Turvey Allotments

Sow, Nurture, Harvest for Life


The egg plant or aubergine is a member of the potato family, related to tomato, sweet pepper, chilli pepper and cape gooseberry. It has the typical potato family flowers, purple in colour and flat, star-shaped with a central pointed yellow pistil. Unlike the other potato family crops, the aubergine originated in India, where wild types are still found. Other species occur in various parts of the Far East and are used for food, for instance, in Thailand. It has been used as food for over two tAuberginehousand years in Asia and several hundred in southern Europe.
It got the name ‘egg plant' from the very egg-like fruits on some varieties; these are white or creamy and egg-sized and shaped, unlike the fruits on modern egg plant varieties which are usually purple. However, white varieties still exist and varieties with small fruits and even narrow pointed fruits are still grown in some parts of the world. Aubergine is the french name for egg plant, derived from the Arabic name, the Arabs having introduced it to Spain.
To grow aubergine, it can be treated it much like the tomato, best grown in a greenhouse or tunnel, although it can be grown outdoors reasonably successfully in a warm, sheltered setting. Results will be quite good in a good summer, not so good in a dull, cool year. Cooking aubergine

Aubergine is a very versatile fruit/vegetable, like the related tomato. It is not a juicy fruit and not as versatile as the tomato but it can be used in many ways - in stews or casseroles, baked and grilled. It is a ‘meaty' vegetable that is filling and used for this purpose in vegetarian cookery. It has almost no calories, not much in terms of minerals or vitamins, and its main value is its ability to absorb the flavours of other ingredients. It is an important ingredient of some dishes. It can be a little bitter and some recipes call for salting it before use.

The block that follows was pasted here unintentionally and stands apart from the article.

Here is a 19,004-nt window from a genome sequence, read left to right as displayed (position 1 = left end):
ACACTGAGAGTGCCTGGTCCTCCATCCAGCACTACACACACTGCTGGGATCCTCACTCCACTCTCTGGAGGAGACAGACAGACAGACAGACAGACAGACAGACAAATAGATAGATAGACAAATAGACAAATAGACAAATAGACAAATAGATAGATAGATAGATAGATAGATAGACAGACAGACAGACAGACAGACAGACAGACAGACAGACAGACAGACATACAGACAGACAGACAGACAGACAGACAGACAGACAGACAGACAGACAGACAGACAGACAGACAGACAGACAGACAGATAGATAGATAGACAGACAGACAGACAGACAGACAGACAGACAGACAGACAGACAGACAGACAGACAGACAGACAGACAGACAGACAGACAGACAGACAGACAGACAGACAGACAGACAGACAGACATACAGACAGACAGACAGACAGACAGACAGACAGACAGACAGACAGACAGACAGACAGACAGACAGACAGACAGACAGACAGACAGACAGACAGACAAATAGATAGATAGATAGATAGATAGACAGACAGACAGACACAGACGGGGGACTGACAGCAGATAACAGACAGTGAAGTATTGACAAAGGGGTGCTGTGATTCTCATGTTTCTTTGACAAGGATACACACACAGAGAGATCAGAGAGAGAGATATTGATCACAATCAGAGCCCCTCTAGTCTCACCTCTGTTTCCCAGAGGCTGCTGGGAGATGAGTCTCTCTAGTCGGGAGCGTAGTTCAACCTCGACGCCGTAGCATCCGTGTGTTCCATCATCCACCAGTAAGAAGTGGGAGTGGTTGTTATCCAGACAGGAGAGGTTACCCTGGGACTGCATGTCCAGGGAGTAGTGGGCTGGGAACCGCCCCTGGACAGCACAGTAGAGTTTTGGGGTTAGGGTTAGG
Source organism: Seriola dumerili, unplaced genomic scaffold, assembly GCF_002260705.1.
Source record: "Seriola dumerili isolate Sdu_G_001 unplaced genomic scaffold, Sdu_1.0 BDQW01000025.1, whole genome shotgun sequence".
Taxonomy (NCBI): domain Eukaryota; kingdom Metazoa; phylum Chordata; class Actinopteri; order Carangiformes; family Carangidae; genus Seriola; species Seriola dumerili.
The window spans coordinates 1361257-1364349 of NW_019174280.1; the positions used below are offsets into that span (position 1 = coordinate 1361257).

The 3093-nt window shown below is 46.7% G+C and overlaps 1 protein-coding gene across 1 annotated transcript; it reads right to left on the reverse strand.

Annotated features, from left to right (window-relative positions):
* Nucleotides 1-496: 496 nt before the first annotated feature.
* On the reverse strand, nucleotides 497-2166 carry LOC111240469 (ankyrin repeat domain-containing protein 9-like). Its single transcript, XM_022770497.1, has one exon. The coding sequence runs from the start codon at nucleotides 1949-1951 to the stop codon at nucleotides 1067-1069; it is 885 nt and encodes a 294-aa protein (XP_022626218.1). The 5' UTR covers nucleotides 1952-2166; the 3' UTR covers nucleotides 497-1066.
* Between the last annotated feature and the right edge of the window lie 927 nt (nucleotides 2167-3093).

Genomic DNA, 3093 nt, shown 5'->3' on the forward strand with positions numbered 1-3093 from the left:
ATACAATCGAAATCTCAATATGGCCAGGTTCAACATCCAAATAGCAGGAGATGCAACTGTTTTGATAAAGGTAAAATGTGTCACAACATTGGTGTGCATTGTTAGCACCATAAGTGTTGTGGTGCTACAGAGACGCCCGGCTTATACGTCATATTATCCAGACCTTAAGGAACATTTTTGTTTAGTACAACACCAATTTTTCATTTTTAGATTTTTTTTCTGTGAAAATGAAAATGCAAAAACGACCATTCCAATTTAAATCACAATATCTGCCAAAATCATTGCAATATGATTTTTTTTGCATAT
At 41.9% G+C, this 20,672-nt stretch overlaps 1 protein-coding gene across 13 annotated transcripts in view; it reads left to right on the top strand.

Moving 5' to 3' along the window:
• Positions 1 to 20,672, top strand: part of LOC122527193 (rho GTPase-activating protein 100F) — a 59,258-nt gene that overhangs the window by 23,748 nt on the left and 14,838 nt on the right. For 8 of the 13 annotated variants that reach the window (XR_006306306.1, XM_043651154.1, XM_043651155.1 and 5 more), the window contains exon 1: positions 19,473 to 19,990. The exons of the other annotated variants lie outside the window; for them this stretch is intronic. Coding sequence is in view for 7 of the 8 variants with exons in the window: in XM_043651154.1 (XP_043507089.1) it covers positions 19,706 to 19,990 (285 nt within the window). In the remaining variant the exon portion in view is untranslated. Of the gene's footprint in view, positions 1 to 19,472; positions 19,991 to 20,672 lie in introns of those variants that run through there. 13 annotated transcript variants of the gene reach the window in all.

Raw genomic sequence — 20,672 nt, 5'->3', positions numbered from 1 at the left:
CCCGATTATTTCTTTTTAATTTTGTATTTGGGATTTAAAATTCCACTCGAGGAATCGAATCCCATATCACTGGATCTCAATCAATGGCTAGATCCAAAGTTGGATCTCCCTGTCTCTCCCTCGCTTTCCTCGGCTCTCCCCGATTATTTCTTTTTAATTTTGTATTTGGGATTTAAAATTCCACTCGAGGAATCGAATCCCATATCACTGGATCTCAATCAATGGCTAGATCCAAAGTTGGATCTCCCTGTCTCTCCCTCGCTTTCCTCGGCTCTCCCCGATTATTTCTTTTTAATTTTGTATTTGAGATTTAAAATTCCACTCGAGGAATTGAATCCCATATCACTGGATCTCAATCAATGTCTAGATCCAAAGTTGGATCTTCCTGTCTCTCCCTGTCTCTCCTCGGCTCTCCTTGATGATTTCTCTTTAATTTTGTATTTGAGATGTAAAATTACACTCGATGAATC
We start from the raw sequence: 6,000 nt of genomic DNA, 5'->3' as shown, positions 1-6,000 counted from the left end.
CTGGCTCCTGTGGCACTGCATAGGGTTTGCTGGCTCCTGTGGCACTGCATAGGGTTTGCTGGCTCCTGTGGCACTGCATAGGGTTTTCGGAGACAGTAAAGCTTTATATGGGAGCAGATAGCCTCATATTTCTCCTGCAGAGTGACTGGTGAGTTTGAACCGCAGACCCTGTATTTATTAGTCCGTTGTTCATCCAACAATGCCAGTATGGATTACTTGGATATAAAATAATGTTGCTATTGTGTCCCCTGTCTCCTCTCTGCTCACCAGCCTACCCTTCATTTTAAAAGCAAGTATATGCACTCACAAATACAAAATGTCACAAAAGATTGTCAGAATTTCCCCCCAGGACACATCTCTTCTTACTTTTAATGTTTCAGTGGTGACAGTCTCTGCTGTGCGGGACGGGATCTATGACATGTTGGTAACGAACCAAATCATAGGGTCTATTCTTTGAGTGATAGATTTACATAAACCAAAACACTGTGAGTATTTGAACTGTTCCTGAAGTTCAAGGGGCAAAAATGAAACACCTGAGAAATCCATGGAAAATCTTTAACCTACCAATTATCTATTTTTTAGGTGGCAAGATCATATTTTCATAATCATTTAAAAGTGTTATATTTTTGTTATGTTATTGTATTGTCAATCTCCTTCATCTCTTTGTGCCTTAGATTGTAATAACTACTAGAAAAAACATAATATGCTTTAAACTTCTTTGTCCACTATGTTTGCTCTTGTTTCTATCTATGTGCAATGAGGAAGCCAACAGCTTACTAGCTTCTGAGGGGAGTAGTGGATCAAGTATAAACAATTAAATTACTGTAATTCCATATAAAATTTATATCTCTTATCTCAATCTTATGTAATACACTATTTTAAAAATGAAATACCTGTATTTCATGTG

Growing aubergine

Site and soil: Ideally, aubergine is grown in a greenhouse as it benefits from the extra warmth. But it can be grown outdoors in a warm spot. Indoors it is best grown in the open soil rather than in pots or grow bags, and it needs rich, fertile soft soil with lots of well-rotted organic material.


‘Moneymaker' is a well-known purple skinned variety. ‘Balck Enorma' is another. White, egg-sized fruits are carried on ‘Mohican' and ‘Clara'. Some companies offer mixed varieties.


 The seeds are sown, much like tomato, in late winter or early spring, starting them in a little warmth and growing them on with protection from frost on cold nights. The plants can be sown several to a pot and thinned to one good seedling.

Growing on

It is important to grow on aubergines without a set-back at any stage, potted on as they grow. If they are checked they often flower early and make poor growth afterwards. About five or six fruits per plant is a reasonable target for the large-fruited varieties, more for the smaller ones.                          

Planting out

Plant out the young plants from pots, usually thirty centimetres or more tall. Generally they have to wait untill mid-May when other plants are put outside and space is created.


Allow the plants to grow to about fifty centimetres, pinching out the main growing points if they grow too tall. The plants might need the support of a light stake, especially as the fruits begin to swell.


 Pick the fruits when they have made good size.


 Aubergines are very soft plants and attractive for a range of pests, notably greenflies and white flies. It may be necessary to spray with derris to control these.